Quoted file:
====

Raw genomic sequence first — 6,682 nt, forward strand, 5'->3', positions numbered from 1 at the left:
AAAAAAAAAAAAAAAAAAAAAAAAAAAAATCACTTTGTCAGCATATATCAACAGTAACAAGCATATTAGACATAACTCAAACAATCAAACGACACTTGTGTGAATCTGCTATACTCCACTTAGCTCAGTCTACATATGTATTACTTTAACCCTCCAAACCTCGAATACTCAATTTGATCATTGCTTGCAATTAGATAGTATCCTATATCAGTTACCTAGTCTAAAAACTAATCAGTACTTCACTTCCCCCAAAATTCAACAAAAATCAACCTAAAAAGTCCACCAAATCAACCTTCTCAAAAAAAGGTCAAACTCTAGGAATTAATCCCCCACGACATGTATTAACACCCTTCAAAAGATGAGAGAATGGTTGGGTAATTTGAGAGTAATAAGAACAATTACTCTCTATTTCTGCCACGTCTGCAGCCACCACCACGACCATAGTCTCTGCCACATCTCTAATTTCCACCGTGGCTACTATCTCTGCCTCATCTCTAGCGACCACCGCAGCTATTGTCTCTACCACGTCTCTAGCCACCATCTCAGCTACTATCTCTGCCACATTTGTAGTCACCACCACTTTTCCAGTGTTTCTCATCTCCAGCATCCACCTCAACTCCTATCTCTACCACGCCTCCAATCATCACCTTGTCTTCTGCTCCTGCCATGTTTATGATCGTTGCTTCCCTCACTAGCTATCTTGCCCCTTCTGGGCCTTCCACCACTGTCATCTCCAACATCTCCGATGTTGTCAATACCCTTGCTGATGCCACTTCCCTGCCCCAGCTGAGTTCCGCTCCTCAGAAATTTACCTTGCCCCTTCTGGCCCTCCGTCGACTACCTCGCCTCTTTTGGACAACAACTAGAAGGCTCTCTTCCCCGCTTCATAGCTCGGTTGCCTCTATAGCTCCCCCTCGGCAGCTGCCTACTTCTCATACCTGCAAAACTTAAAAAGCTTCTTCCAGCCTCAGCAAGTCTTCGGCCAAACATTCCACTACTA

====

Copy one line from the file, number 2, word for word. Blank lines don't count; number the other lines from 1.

AAAAAAAAAAAAAAAAAAAAAAAAAAAAATCACTTTGTCAGCATATATCAACAGTAACAAGCATATTAGACATAACTCAAACAATCAAACGACACTTGTGTGAATCTGCTATACTCCACTTAGCTCAGTCTACATATGTATTACTTTAACCCTCCAAACCTCGAATACTCAATTTGATCATTGCTTGCAATTAGATAGTATCCTATATCAGTTACCTAGTCTAAAAACTAATCAGTACTTCACTTCCCCCAAAATTCAACAAAAATCAACCTAAAAAGTCCACCAAATCAACCTTCTCAAAAAAAGGTCAAACTCTAGGAATTAATCCCCCACGACATGTATTAACACCCTTCAAAAGATGAGAGAATGGTTGGGTAATTTGAGAGTAATAAGAACAATTACTCTCTATTTCTGCCACGTCTGCAGCCACCACCACGACCATAGTCTCTGCCACATCTCTAATTTCCACCGTGGCTACTATCTCTGCCTCATCTCTAGCGACCACCGCAGCTATTGTCTCTACCACGTCTCTAGCCACCATCTCAGCTACTATCTCTGCCACATTTGTAGTCACCACCACTTTTCCAGTGTTTCTCATCTCCAGCATCCACCTCAACTCCTATCTCTACCACGCCTCCAATCATCACCTTGTCTTCTGCTCCTGCCATGTTTATGATCGTTGCTTCCCTCACTAGCTATCTTGCCCCTTCTGGGCCTTCCACCACTGTCATCTCCAACATCTCCGATGTTGTCAATACCCTTGCTGATGCCACTTCCCTGCCCCAGCTGAGTTCCGCTCCTCAGAAATTTACCTTGCCCCTTCTGGCCCTCCGTCGACTACCTCGCCTCTTTTGGACAACAACTAGAAGGCTCTCTTCCCCGCTTCATAGCTCGGTTGCCTCTATAGCTCCCCCTCGGCAGCTGCCTACTTCTCATACCTGCAAAACTTAAAAAGCTTCTTCCAGCCTCAGCAAGTCTTCGGCCAAACATTCCACTACTA